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Coronavirus, city shutdown not slowing violent crime in Philadelphia

The city's murder count is up 26% this year. Crime is not slacking off even with the city shut down.

Philadelphia Police Commissioner Danielle Outlaw speaks to reporters outside Police Headquarters during a news conference about policing during the coronavirus pandemic on Wednesday, March 18, 2020.
Philadelphia Police Commissioner Danielle Outlaw speaks to reporters outside Police Headquarters during a news conference about policing during the coronavirus pandemic on Wednesday, March 18, 2020.Read moreDAVID MAIALETTI / Staff Photographer

Even as the coronavirus pandemic has led officials to largely shut down Philadelphia and left its streets and subways nearly empty, violent crime has continued unabated.

From Monday — when schools were closed and most public and private sector employees began working from home — through midday Friday, the city recorded three homicides, nine shootings, three stabbings, and one police-involved shooting of a man with a gun, according to the Philadelphia Police Department.

That violence follows an even deadlier three-day period from March 13 through Sunday, during which seven people were killed, including Sgt. James O’Connor IV, 46, fatally shot in Frankford while his SWAT unit was trying to arrest a man wanted for murder. That man, Hassan Elliott, 21, now also is charged with murder and other counts in the officer’s death.

As of Friday, police said, the city’s homicide total for the year stood at 86, compared with 66 at the same point last year — a 26% increase.

City officials are “extremely concerned about the level of violence that is taking place” while residents should be staying home because of the virus, Managing Director Brian Abernathy said Friday.

He noted that one shooting victim Thursday night was a man hit by a stray bullet that entered his home while he was “sitting, watching TV, social distancing, just like we’ve asked everyone to do.”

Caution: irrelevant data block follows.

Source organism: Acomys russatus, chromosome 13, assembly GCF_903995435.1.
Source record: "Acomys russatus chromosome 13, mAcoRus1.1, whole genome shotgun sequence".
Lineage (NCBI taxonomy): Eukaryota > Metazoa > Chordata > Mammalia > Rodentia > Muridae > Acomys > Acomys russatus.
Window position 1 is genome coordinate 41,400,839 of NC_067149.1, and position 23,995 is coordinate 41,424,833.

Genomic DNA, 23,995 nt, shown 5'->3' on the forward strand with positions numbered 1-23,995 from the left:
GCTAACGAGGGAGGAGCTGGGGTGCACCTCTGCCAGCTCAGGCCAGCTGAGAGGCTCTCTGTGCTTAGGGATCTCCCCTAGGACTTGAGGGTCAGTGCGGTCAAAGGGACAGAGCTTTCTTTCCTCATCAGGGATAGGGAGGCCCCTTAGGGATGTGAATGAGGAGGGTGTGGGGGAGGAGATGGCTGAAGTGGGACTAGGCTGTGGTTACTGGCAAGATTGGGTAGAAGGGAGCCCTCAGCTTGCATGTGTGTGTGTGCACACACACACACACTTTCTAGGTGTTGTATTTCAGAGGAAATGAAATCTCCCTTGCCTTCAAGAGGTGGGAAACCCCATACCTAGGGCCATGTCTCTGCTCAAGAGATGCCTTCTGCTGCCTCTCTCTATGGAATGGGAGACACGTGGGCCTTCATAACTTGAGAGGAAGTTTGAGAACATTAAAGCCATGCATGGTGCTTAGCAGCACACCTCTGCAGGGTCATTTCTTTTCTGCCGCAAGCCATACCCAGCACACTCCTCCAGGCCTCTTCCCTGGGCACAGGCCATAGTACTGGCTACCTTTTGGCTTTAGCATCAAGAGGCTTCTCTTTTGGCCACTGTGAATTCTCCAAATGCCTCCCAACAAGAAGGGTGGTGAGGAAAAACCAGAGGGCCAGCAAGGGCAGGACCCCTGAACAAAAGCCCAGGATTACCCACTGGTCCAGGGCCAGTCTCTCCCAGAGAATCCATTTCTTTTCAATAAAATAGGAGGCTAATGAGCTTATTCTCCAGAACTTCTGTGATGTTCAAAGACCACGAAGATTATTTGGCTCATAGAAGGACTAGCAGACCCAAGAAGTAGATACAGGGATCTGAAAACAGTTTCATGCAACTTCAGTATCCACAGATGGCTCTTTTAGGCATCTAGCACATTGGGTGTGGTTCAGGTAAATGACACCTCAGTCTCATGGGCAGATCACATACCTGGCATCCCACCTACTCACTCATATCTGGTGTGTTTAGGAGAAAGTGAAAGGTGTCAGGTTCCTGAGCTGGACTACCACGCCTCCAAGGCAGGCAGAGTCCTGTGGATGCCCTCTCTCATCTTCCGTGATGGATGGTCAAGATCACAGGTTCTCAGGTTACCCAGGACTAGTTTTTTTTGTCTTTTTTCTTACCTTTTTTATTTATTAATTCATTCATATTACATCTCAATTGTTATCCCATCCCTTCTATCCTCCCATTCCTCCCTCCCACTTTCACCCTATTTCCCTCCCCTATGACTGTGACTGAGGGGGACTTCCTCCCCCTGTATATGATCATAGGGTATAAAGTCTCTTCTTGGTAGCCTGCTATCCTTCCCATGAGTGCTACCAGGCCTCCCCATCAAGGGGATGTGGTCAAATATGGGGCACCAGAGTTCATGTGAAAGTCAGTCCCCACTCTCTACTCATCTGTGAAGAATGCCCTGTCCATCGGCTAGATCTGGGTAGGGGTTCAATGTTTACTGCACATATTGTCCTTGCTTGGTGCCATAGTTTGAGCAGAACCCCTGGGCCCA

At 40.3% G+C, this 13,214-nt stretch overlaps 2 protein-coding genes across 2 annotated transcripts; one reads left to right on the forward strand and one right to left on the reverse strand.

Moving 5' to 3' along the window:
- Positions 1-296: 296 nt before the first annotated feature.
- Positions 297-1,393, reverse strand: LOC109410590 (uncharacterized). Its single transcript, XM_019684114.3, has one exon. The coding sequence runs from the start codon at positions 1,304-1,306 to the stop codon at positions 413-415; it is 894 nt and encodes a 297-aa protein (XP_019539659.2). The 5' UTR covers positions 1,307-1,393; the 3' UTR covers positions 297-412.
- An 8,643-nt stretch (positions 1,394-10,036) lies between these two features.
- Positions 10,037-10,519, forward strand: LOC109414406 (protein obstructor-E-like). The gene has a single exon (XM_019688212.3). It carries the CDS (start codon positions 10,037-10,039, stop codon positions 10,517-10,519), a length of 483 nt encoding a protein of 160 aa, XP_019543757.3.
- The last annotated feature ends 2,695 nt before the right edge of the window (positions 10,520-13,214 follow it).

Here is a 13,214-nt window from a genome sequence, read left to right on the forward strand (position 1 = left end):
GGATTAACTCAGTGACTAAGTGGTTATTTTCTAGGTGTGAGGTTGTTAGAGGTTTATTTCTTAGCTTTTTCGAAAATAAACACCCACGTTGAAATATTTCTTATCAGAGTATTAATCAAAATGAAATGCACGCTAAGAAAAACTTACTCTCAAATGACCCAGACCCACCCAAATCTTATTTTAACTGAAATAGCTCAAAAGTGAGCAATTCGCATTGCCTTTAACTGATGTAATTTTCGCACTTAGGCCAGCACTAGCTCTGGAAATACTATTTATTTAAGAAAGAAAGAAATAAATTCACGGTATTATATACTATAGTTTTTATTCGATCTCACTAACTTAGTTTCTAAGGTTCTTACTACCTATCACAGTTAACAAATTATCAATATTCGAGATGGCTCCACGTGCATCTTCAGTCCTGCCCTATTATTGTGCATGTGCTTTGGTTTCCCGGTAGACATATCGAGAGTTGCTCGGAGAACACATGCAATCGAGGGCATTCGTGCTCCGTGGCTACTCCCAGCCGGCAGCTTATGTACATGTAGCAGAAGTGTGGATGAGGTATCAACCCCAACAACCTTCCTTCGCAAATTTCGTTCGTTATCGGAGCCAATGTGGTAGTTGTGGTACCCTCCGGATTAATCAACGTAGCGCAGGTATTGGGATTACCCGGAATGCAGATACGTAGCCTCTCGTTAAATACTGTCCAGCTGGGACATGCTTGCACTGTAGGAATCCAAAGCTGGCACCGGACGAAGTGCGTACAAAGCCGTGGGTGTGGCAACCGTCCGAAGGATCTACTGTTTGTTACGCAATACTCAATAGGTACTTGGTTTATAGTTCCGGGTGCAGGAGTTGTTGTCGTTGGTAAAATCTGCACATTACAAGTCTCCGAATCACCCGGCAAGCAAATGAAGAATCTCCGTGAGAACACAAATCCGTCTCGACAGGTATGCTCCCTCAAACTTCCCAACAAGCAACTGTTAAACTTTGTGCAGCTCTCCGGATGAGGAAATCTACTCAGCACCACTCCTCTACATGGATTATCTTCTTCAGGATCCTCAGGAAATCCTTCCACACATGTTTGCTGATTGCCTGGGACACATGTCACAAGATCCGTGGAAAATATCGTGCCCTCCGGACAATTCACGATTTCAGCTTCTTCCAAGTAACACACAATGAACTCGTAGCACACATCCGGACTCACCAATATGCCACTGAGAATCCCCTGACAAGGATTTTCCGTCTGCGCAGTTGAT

In that shooting, police said, the 60-year-old man was shot in the left shoulder at 10:43 p.m. by a bullet that entered a window in his home in the 1700 block of Watkins Street in Point Breeze. He was taken to Thomas Jefferson University Hospital, where he was listed in critical condition.

Police said the bullet entered the man’s home when three gunmen opened fire on a man and woman inside a Honda and continued to shoot at the car as it drove off, causing it to crash. The man and woman avoided being shot but suffered minor injuries in the crash, for which they were treated at two area hospitals. No arrests were made.

Dorothy Johnson Speight, founder of Mothers in Charge, a violence prevention and education organization, said Friday that she doesn’t believe criminals are concerned about the pandemic.

“I don’t think that anybody who is out there gang-banging or shooting or robbing feels one way or another about the coronavirus. In fact, they may see this as an opportune time” to commit crime, Speight said. “I don’t have the answer, I don’t think anybody else does. But there are places that have seen a reduction in homicide that seem to be working on some level, where people are working together.”

Speight mentioned Oakland, Calif., where studies have found that homicides by firearm declined 44% from 2007 to 2017. “We don’t need to reinvent the wheel,” she said, “but we need to do some things that we know are working in other places.”

The city’s most recent killing took place at 5:14 p.m. Thursday, when a 29-year-old man was stabbed in the neck in the 7100 block of Andrews Avenue in West Oak Lane. Police took him to Einstein Medical Center, where he died. A suspect was arrested, police said.

This week’s violent crime numbers for the city are not out of line compared with the same period in each of the last four years, an Inquirer analysis of city crime data shows.

The reason that the crime rate has not plummeted during the shutdown is that the city’s entrenched criminal population is too large to be properly policed, said Terry Starks, founder and executive director of the Urban Crisis Response Center.

“There’s only 6,300 police officers in a city of 1.6 million people. There’s no way in the world a police department of that size can handle that capacity of people. So … crime is getting overlooked,” Starks said. “So now, people think they can walk up and blow somebody away as long as they get away from the scene. There’s no love. They come like wolves.”

Staff writers Nathaniel Lash and Laura McCrystal contributed to this article.